Just Breathe

Her jacket, if it was even hers, was a little too small. But she wore it anyway, buttoned all the way up, maybe to hide the fit of her skirt and maybe because it was prim. The suit she had chosen for the day was candy-apple red, maybe because she'd heard the color held power and maybe because she had no other choice.

Her dark hair was swept into a tight up-do perhaps more suitable for the prom, but this was, after all, a very big occasion. For this she wore makeup.

Maria Eugenia, 19, walked to the front of my classroom in shoes that seemed to hurt, then turned to face an audience of what she might never consider her peers. She set a thin stack of papers on the podium and watched in dismay or maybe disbelief as a few of them floated to the floor.

She had chosen to report on the construction of the Golden Gate Bridge for her final project in my English class because she believed the expansive bridge, suspended across the San Francisco Bay, to be a miracle.

While she spoke, her nervous tension was nearly palpable in the rustle of pages as she moved from one to the next with quaking hands, in the variable pitch and irregular cadence of her voice, in the constant effort by her tongue to root around for moisture inside her cheeks, a queer gesture that stole the attention of her audience.

When she finished, a subtle smile played at her lips.

That evening, as I labored at my desk, slouching under the weight of final essays and the waning hour, I came across Maria's paper. The ink had faded at the margins where her moist hands had grasped the pages during her presentation. I turned my attention to her words.

Her phrasing exposed that persistent problem with punctuation, and she still had a tendency to translate her essays from her native Spanish into a sometimes-awkward English, but the piece was good. She had researched well and told the story clearly, chronologically, and with character. She had worked hard, she had cared, and she had come a long way. What is the grade for that?

An A- or a B+? I debated. B+? A-? What was the difference, I asked myself. To me, not much. To her, maybe something. Maybe everything. I leaned back in my chair and looked off into nowhere, recalling Maria in her red suit at the podium. She probably earned a B+, I decided. But maybe she deserved an A-.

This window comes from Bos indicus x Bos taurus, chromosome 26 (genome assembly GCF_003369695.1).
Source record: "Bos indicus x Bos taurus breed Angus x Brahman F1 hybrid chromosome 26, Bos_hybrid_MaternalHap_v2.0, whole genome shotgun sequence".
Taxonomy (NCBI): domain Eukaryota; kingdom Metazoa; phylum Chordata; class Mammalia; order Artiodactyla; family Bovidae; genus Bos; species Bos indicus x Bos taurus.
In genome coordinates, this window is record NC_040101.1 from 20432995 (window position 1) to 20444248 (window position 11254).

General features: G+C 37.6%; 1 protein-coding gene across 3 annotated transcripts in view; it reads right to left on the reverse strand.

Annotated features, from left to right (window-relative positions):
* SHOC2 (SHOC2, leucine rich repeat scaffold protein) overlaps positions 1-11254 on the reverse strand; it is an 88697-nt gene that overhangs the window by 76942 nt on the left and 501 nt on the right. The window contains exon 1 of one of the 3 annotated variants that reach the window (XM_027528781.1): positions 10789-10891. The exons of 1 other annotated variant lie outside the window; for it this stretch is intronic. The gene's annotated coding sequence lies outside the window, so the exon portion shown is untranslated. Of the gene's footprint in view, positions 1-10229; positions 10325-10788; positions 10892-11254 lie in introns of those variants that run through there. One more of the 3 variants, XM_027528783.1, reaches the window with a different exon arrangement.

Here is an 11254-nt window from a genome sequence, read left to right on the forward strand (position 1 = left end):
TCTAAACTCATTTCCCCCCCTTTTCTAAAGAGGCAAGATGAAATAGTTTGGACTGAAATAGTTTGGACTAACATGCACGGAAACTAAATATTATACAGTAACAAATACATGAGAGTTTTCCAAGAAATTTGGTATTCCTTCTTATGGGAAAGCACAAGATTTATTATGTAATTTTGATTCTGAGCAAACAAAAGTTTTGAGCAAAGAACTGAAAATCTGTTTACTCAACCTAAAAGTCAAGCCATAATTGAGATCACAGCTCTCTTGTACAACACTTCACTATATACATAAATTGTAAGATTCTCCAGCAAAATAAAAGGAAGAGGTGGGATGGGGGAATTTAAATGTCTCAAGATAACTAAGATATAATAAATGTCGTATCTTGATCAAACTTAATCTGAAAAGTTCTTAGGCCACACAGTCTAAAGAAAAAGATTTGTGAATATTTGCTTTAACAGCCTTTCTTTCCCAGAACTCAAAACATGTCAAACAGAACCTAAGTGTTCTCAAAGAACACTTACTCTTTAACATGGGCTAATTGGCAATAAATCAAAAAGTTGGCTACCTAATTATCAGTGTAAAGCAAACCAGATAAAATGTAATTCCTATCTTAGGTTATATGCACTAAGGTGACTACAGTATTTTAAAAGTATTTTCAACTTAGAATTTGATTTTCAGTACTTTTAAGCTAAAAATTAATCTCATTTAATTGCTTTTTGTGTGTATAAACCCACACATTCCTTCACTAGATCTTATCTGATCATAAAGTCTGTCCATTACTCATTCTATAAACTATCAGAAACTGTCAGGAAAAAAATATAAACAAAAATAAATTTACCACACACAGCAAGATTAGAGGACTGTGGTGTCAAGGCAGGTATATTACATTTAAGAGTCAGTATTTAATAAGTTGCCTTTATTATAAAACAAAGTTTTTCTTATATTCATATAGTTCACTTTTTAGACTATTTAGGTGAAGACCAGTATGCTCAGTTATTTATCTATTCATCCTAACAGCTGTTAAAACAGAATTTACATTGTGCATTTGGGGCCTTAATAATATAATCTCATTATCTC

I glanced at the clock - 1:30 a.m. I looked back down at her paper and rifled through its worried pages. What the heck, I thought: A-.

The next morning, I encountered a bevy of students waiting outside my office, hoping for an early return on their grades. I handed them their final papers and went inside.

I smiled at the silence outside my door and imagined my students flipping first to the last page to retrieve the grade and then, possibly, pouring through the piece to make sense of it. The first sound I heard was a gasp, then more silence before my door flew open.

It was Maria. She shot one hand toward me, the other pressing her final paper against her chest. "Did you, did you really give me an A?" she stammered.

"No," I said, "You earned an A." Never mind the minus. It was an A.

"This is," she said, tears welling, "the very first A I have ever gotten. In my whole life."

Maria slid into the chair opposite my desk and smoothed the wrinkles in her paper against her lap.

"When I graduate," she said, then paused and took in a drag of air before continuing, "when I graduate, I will be the first person in my family to finish college. Ever."

Maria told me about the two jobs she was holding down while going to school. One was a night shift, spent cleaning offices. The other, on the days she didn't attend class, began at 5 a.m. in the lettuce fields alongside her parents. On school days, her parents worked harder to cover for her.

"I am," she whispered, "my parents' American Dream. I am the one whose life will be different. After I graduate, I will get a job in a nice office during the day. I will have a car and maybe my own apartment. And when I have children, they will never have to work in the fields."

She picked up her final paper. "It's all I think about. And this paper shows me it's possible."